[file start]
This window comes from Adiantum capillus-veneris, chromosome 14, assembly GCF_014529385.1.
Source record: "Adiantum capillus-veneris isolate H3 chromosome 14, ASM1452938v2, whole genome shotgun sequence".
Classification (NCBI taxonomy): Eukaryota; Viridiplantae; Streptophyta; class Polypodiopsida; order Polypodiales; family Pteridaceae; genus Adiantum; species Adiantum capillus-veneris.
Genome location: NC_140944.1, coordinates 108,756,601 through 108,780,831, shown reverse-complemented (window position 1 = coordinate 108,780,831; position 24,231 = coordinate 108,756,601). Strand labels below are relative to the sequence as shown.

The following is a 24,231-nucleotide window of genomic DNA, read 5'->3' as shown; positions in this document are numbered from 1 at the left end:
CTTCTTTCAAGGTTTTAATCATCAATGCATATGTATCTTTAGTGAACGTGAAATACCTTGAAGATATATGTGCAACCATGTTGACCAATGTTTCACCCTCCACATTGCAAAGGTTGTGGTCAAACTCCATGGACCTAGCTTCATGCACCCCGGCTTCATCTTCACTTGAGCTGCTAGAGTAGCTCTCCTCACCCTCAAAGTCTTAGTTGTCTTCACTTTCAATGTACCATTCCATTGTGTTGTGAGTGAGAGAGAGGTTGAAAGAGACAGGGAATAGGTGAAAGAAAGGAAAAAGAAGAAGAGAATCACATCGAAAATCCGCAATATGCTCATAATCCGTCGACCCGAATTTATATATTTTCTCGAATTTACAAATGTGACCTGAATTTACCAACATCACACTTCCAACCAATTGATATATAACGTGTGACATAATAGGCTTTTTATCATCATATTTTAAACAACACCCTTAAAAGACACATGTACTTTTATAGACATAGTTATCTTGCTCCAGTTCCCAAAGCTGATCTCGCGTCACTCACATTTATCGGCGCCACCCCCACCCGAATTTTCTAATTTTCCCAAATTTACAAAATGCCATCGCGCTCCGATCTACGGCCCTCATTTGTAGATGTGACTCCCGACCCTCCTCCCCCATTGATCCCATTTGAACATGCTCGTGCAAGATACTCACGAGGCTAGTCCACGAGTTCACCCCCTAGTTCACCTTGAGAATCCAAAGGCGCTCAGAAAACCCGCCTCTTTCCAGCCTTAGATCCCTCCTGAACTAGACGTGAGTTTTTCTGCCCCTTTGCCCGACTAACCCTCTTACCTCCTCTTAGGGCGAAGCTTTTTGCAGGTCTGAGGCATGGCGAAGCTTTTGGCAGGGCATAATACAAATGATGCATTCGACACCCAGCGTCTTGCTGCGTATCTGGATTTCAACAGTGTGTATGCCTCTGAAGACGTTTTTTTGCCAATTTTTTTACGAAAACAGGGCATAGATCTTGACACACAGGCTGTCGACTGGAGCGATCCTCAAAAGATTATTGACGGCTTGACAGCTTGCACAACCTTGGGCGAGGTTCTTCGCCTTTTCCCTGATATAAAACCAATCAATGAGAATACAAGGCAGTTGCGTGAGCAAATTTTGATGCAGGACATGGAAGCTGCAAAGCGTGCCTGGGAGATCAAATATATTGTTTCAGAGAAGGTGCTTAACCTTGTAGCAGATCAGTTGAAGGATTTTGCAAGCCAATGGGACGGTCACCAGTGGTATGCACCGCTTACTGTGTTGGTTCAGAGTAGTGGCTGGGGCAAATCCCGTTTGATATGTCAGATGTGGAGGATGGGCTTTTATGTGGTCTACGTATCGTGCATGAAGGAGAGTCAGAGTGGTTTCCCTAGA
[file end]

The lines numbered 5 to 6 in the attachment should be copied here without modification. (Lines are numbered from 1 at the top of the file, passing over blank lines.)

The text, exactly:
The following is a 24,231-nucleotide window of genomic DNA, read 5'->3' as shown; positions in this document are numbered from 1 at the left end:
CTTCTTTCAAGGTTTTAATCATCAATGCATATGTATCTTTAGTGAACGTGAAATACCTTGAAGATATATGTGCAACCATGTTGACCAATGTTTCACCCTCCACATTGCAAAGGTTGTGGTCAAACTCCATGGACCTAGCTTCATGCACCCCGGCTTCATCTTCACTTGAGCTGCTAGAGTAGCTCTCCTCACCCTCAAAGTCTTAGTTGTCTTCACTTTCAATGTACCATTCCATTGTGTTGTGAGTGAGAGAGAGGTTGAAAGAGACAGGGAATAGGTGAAAGAAAGGAAAAAGAAGAAGAGAATCACATCGAAAATCCGCAATATGCTCATAATCCGTCGACCCGAATTTATATATTTTCTCGAATTTACAAATGTGACCTGAATTTACCAACATCACACTTCCAACCAATTGATATATAACGTGTGACATAATAGGCTTTTTATCATCATATTTTAAACAACACCCTTAAAAGACACATGTACTTTTATAGACATAGTTATCTTGCTCCAGTTCCCAAAGCTGATCTCGCGTCACTCACATTTATCGGCGCCACCCCCACCCGAATTTTCTAATTTTCCCAAATTTACAAAATGCCATCGCGCTCCGATCTACGGCCCTCATTTGTAGATGTGACTCCCGACCCTCCTCCCCCATTGATCCCATTTGAACATGCTCGTGCAAGATACTCACGAGGCTAGTCCACGAGTTCACCCCCTAGTTCACCTTGAGAATCCAAAGGCGCTCAGAAAACCCGCCTCTTTCCAGCCTTAGATCCCTCCTGAACTAGACGTGAGTTTTTCTGCCCCTTTGCCCGACTAACCCTCTTACCTCCTCTTAGGGCGAAGCTTTTTGCAGGTCTGAGGCATGGCGAAGCTTTTGGCAGGGCATAATACAAATGATGCATTCGACACCCAGCGTCTTGCTGCGTATCTGGATTTCAACAGTGTGTATGCCTCTGAAGACGTTTTTTTGCCAATTTTTTTACGAAAACAGGGCATAGATCTTGACACACAGGCTGTCGACTGGAGCGATCCTCAAAAGATTATTGACGGCTTGACAGCTTGCACAACCTTGGGCGAGGTTCTTCGCCTTTTCCCTGATATAAAACCAATCAATGAGAATACAAGGCAGTTGCGTGAGCAAATTTTGATGCAGGACATGGAAGCTGCAAAGCGTGCCTGGGAGATCAAATATATTGTTTCAGAGAAGGTGCTTAACCTTGTAGCAGATCAGTTGAAGGATTTTGCAAGCCAATGGGACGGTCACCAGTGGTATGCACCGCTTACTGTGTTGGTTCAGAGTAGTGGCTGGGGCAAATCCCGTTTGATATGTCAGATGTGGAGGATGGGCTTTTATGTGGTCTACGTATCGTGCATGAAGGAGAGTCAGAGTGGTTTCCCTAGA